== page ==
• 9. International Journal of Electrical Engineering and Technology (IJEET), ISSN 0976 – 6545(Print), ISSN 0976 – 6553(Online) Volume 4, Issue 4, July-August (2013), © IAEME 137 optimization objective can differ, depending on the stakeholder of the control systems. The objective for residents or utilities can be earning/saving money and therefore the goal is to generate electricity when prices are high and consume electricity when prices are low. For network operators the goal can be to maintain grid stability and decrease the required capacity while an environmental goal can be to improve the efficiency of power plants. Therefore, an optimization methodology should be able to work towards different objectives. Next to different objectives, control methodologies can have different scopes for optimization: a local scope (within the house), a scope of a group of houses, e.g., a neighborhood (micro-grid) or a global scope (virtual power plant). Every scope again might result in different optimization objectives as follows: 1) Local Scope: On a local scope the import from and export into the grid can be optimized without cooperation with other houses. Possible optimization objectives are shifting electricity demand to more beneficial periods (e.g., nights) and peak shaving. The ultimate goal can be to create an independent house, which implies no net import from or net export into the grid. A house that is physically isolated from the grid is called an islanded house. The advantages of a local scope are that it is relatively easy to realize; there is no communication with others (privacy); and there is no external entity deciding which appliances are switched on or off (social acceptance). 2) Micro-grid: In a micro-grid a group of houses together optimize their combined import from and export into the grid, optionally combined with larger scale DG (e.g., wind turbines). The objectives of a micro-grid can be shifting loads and shaving peaks such that demand and supply can be matched better internally. The ultimate goal is perfect matching within the micro-grid, resulting in an islanded micro-grid. The advantage of a group of houses is that their joint optimization potential is higher than that of individual houses since the load profile is less dynamic (e.g., startup peaks of appliances disappear in the combined load). Furthermore, multiple micro generators working together can match more demand than individual micro generators since better distribution in time of the production are possible [51]. However, for a micro-grid a more complex optimization methodology is required. 3) Virtual Power Plant (VPP): The original VPP concept is to manage a large group of micro generators with a total capacity comparable to a conventional power plant. Such a VPP can replace a power plant while having a higher efficiency; moreover, it is much more flexible than a normal power plant. Especially this last point is interesting since it expresses the usability to react on fluctuations. This original idea of a VPP can of course be extended to all domestic technologies. Again, for a VPP also a complex optimization methodology is required. Furthermore, communication with every individual house is required and privacy and acceptance issues may occur. 8. INTEGRATING DISTRIBUTED GENERATION WITH SMART GRID ENABLING TECHNOLOGIES The integration of distributed generation and Smart Grid enabling technologies and concepts to power systems has been widely accepted by the industry and academia as the key to achieve a more reliable, efficient, and secure grid, with an active participation from customers, and environmentally sustainable. However, there is a lack of information about the costs and economic benefits of research and development projects about distributed generation and Smart Grids. Distributed generation (DG), including renewable energy sources (RESs) at distribution scale, brings proved benefits to network operation, the environment, and customers as well [52]. In addition, advancement of information and communication technologies has brought attention to new and improved technologies and concepts applied to power systems. These technologies, programs and concepts are grouped under the giant umbrella known as smart grids (SG).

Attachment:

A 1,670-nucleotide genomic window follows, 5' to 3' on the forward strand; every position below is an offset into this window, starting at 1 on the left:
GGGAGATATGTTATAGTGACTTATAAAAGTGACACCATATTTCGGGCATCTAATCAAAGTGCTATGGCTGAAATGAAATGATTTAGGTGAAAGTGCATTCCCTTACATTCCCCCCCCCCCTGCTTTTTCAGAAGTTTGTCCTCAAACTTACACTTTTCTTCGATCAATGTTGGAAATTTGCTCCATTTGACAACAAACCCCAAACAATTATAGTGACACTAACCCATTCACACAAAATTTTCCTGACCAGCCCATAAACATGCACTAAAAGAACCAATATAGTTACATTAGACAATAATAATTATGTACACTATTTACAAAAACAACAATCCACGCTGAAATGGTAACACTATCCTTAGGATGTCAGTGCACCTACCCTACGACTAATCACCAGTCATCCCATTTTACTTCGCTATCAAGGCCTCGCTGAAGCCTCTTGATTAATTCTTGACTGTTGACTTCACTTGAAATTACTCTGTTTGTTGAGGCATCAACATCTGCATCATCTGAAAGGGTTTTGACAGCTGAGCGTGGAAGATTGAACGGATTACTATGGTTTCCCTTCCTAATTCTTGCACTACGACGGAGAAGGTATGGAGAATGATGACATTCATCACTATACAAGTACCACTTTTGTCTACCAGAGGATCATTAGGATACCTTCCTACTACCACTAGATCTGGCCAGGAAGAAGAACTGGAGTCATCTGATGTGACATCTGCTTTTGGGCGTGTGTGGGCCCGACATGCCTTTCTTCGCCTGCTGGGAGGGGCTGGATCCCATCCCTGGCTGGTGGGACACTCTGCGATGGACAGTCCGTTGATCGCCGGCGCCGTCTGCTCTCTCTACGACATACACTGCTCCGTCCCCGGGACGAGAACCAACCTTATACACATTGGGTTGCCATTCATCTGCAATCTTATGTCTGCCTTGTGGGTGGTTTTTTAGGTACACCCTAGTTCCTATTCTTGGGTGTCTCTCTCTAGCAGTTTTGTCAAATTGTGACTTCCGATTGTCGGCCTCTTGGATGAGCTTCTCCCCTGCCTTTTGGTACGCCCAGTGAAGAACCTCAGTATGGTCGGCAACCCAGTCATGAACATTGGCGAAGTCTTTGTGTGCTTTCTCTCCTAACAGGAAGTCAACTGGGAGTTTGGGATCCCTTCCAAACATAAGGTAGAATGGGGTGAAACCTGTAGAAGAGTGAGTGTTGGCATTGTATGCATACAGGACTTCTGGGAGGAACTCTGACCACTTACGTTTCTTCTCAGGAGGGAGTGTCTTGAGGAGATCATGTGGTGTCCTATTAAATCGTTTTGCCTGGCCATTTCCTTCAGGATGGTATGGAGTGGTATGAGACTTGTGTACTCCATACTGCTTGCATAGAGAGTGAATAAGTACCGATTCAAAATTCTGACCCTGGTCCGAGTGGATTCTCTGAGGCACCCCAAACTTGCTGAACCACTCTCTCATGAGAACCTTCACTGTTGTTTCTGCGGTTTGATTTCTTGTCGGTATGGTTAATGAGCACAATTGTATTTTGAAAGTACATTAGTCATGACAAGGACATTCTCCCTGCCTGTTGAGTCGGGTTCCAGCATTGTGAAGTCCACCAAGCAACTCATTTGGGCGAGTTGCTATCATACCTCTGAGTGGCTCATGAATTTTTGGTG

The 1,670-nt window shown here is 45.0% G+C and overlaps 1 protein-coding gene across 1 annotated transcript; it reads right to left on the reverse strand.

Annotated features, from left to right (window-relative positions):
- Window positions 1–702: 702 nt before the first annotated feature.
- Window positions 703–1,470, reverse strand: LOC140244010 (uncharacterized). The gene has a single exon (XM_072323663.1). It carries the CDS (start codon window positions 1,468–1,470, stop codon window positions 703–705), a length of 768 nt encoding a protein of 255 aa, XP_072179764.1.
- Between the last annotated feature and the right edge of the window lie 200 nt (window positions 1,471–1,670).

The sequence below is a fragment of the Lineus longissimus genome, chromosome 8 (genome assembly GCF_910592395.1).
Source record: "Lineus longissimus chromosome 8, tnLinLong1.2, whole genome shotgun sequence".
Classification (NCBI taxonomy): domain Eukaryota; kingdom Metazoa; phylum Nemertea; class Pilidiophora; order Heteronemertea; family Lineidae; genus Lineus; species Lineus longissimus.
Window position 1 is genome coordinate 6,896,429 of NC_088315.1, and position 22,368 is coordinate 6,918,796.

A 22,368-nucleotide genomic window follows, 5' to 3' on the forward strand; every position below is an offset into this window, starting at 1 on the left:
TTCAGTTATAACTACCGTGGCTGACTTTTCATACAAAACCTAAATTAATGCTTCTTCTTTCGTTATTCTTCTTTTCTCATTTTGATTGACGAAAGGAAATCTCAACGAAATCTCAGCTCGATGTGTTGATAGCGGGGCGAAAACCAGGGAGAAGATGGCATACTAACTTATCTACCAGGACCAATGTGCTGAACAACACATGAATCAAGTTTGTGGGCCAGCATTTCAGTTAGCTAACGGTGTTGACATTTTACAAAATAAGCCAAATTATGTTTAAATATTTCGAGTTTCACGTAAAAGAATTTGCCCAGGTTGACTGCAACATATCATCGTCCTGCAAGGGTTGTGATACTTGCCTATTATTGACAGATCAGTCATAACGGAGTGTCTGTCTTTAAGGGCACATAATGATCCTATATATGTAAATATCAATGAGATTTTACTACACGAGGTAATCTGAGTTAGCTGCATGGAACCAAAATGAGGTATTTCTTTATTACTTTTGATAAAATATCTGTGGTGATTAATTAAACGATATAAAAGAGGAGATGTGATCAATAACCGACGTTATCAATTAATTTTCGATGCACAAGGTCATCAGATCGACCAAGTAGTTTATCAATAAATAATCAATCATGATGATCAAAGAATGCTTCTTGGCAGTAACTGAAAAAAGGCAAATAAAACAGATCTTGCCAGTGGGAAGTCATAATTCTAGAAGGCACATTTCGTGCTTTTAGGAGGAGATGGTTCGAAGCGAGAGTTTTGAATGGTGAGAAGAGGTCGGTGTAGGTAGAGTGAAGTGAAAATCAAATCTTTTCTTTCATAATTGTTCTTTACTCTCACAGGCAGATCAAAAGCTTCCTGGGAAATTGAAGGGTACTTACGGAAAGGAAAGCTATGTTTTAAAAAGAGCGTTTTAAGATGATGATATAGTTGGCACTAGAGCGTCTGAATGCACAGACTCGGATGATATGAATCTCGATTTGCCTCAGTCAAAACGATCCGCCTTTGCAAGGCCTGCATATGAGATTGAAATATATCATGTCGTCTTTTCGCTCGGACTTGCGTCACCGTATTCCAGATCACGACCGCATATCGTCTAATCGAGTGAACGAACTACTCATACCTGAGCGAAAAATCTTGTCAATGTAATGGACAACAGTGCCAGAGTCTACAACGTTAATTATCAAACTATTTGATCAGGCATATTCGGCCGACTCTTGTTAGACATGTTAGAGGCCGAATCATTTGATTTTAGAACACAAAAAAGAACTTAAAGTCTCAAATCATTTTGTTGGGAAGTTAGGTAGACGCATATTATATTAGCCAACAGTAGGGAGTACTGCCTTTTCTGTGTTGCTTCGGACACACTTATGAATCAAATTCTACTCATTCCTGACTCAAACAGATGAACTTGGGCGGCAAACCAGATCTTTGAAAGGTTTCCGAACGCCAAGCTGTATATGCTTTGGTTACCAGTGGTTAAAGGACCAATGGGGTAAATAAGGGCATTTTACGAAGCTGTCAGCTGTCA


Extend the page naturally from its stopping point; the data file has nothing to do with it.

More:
• 10. International Journal of Electrical Engineering and Technology (IJEET), ISSN 0976 – 6545(Print), ISSN 0976 – 6553(Online) Volume 4, Issue 4, July-August (2013), © IAEME 138 8.1 SG ENABLING TECHNOLOGIES AND CONCEPTS FOR DG INTEGRATION According to the integration level, this section presents some of the most widely discussed technologies and concepts that enable the integration of DG through the implementation of smart power grids. These elements were extracted from the research of several demonstration projects conducted by the International Council on Large Electric Systems (CIGRE) Working Group C6.11 “Development and Operation of Active Distribution Networks,” [53, 54]. 8.2 DISTRIBUTED MONITORING AND CONTROL Distributed monitoring and control refers to technologies and systems acting over feeder parameters in a decentralized way. 1) Automatic Voltage Control Automatic voltage control (AVC) facilitates DG integration remotely measuring feeder voltages and taking control over substation primary transformer and advanced voltage regulators (AVRs) across the network [55-57]. 2) Power Flow Management Power flow management through optimal power flow (OPF) applied to distribution networks could increase network energy export capabilities, avoiding network reinforcement and allowing voltage control and optimal DG capacity allocation [58-60]. 3) Dynamic Line Rating Dynamic line rating (DLR) combines remote measurements from feeders and weather stations to provide real-time thermal capacity of the network. This information allows optimal accommodation of DG based on RESs and avoids network reinforcements [61, 62]. 8.3 NETWORK OPERATION This category includes procedures and strategies applied over the distribution network, or applied to portions of it. These procedures and strategies rely on advanced controllers with high integration of remote terminal units (RTUs) and intelligent electronic devices (IEDs), through ICT applications. 1) Demand Side Management Demand side management (DSM) programs bring active participation of “prosumers” (portmanteau for producers and consumers) in network operation. By shifting/shaving load profiles, or allowing direct load control, DSM programs contribute to voltage and frequency control, improving security and reliability, and allowing increased allocation of RESs to distribution networks [63-66]. 2) Advanced Fault Management Combining communication-based adaptive protection relays, wide area monitoring (WAM) such as phasor measurement units (PMUs), and fast acting switching devices with communication capabilities, an advanced fault management can limit the extent of an abnormal condition and rapidly restore large portion of the network, isolating the faulted sections (self-healing) [67,68]. 3) Advanced Distribution Management Systems With higher penetration of DG to networks, DNOs require more robust and advanced distribution management systems (DMSs) able to integrate information and control of highly automated grids. Some characteristics a DMS should have include supervisory control and data acquisition (SCADA), OPF capabilities, integration with numerous IEDs and RTUs, easy integration with existent equipment, DER and micro-grid remote control capability, advanced fault management, and web access [69-71].